At trial Srala moved for a protective order to preclude evidence that he had refused the offer of a blood test. District Court Judge Natalie K. Finn ruled that the municipality would be precluded from presenting evidence of Srala's refusal to submit to a blood test unless Srala first offered evidence suggesting that he was incapable of taking the Intoximeter test. Srala subsequently elected to defend on the theory that his injury prevented him from taking the Intoximeter test. The municipality was then allowed to rebut Srala's evidence with evidence revealing Srala's refusal of a blood test.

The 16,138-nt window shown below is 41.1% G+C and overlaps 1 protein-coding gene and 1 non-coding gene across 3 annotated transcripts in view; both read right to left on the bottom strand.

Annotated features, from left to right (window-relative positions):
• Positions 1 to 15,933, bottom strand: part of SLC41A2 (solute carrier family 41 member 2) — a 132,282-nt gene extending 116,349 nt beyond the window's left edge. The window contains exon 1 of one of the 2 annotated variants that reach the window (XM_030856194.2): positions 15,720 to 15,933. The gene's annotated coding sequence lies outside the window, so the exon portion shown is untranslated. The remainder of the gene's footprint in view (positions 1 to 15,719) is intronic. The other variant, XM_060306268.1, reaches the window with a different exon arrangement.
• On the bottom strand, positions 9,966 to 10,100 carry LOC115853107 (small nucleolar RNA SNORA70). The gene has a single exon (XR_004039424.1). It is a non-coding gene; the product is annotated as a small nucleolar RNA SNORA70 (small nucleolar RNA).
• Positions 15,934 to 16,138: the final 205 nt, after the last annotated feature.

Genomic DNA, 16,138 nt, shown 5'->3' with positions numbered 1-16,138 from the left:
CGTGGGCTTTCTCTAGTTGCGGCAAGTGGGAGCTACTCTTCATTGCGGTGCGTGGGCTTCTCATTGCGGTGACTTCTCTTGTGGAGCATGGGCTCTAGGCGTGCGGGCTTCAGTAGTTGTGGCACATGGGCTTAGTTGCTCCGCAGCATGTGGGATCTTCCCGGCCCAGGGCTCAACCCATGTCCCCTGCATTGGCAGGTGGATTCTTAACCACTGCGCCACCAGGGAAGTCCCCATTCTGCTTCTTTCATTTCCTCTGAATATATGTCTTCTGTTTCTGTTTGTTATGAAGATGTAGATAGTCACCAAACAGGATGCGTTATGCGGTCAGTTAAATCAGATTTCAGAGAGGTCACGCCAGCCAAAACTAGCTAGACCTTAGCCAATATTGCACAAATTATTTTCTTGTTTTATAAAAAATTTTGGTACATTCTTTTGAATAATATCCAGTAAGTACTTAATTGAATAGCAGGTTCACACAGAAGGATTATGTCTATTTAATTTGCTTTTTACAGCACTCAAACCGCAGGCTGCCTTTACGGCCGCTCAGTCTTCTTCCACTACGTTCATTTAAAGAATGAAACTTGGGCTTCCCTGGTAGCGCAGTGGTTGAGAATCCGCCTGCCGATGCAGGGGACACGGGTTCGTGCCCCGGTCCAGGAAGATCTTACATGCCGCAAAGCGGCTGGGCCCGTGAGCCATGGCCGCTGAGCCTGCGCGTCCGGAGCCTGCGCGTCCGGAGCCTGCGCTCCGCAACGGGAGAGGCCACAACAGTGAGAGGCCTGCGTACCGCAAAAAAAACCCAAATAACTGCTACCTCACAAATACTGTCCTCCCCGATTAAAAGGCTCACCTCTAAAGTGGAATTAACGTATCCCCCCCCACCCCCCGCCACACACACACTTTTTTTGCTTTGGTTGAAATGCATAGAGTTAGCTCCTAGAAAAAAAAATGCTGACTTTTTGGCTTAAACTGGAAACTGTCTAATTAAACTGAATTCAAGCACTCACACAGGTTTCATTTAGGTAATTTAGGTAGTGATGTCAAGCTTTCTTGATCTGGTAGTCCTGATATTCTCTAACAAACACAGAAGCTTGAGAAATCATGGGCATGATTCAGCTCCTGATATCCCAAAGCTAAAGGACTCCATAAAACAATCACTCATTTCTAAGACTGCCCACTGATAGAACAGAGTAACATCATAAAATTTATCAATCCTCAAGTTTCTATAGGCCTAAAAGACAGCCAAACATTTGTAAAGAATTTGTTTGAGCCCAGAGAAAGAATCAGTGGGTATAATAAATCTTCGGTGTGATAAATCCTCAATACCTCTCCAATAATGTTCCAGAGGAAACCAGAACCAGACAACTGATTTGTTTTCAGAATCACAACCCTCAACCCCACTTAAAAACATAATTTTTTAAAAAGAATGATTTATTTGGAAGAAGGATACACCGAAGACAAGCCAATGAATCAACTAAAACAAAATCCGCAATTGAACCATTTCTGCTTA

*105 On appeal, Srala challenges the admission of evidence of his refusal to submit to a blood test. He contends that the evidence is precluded by Elson v. State, 659 P.2d 1195, 1199 (Alaska 1983). In response, the municipality argues that Elson does not bar the evidence of Srala's refusal to take a blood test, because Srala had no constitutional right to refuse to submit to a blood test. The municipality points out that the evidence was offered only to refute Srala's claim that his injury prompted him to refuse the Intoximeter test.